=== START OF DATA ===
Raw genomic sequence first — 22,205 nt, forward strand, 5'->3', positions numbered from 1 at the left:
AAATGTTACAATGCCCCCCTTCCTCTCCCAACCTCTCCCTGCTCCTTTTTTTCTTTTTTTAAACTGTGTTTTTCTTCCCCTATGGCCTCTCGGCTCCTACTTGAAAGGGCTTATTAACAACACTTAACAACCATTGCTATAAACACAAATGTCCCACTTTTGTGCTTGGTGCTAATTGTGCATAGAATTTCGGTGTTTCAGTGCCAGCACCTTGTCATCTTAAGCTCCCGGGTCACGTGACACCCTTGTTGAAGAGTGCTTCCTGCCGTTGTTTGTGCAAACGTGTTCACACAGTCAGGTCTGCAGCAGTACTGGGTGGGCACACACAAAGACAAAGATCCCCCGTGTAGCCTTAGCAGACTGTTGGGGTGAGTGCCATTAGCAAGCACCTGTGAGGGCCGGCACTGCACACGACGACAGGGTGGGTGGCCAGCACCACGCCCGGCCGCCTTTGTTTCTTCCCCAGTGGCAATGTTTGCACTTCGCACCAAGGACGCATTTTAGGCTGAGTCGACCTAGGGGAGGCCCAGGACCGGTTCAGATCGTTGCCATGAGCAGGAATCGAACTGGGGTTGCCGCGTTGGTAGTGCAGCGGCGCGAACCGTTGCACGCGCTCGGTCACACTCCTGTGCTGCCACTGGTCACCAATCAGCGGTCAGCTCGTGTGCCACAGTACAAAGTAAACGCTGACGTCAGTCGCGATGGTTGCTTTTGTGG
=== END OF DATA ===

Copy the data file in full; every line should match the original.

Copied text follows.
Raw genomic sequence first — 22,205 nt, forward strand, 5'->3', positions numbered from 1 at the left:
AAATGTTACAATGCCCCCCTTCCTCTCCCAACCTCTCCCTGCTCCTTTTTTTCTTTTTTTAAACTGTGTTTTTCTTCCCCTATGGCCTCTCGGCTCCTACTTGAAAGGGCTTATTAACAACACTTAACAACCATTGCTATAAACACAAATGTCCCACTTTTGTGCTTGGTGCTAATTGTGCATAGAATTTCGGTGTTTCAGTGCCAGCACCTTGTCATCTTAAGCTCCCGGGTCACGTGACACCCTTGTTGAAGAGTGCTTCCTGCCGTTGTTTGTGCAAACGTGTTCACACAGTCAGGTCTGCAGCAGTACTGGGTGGGCACACACAAAGACAAAGATCCCCCGTGTAGCCTTAGCAGACTGTTGGGGTGAGTGCCATTAGCAAGCACCTGTGAGGGCCGGCACTGCACACGACGACAGGGTGGGTGGCCAGCACCACGCCCGGCCGCCTTTGTTTCTTCCCCAGTGGCAATGTTTGCACTTCGCACCAAGGACGCATTTTAGGCTGAGTCGACCTAGGGGAGGCCCAGGACCGGTTCAGATCGTTGCCATGAGCAGGAATCGAACTGGGGTTGCCGCGTTGGTAGTGCAGCGGCGCGAACCGTTGCACGCGCTCGGTCACACTCCTGTGCTGCCACTGGTCACCAATCAGCGGTCAGCTCGTGTGCCACAGTACAAAGTAAACGCTGACGTCAGTCGCGATGGTTGCTTTTGTGG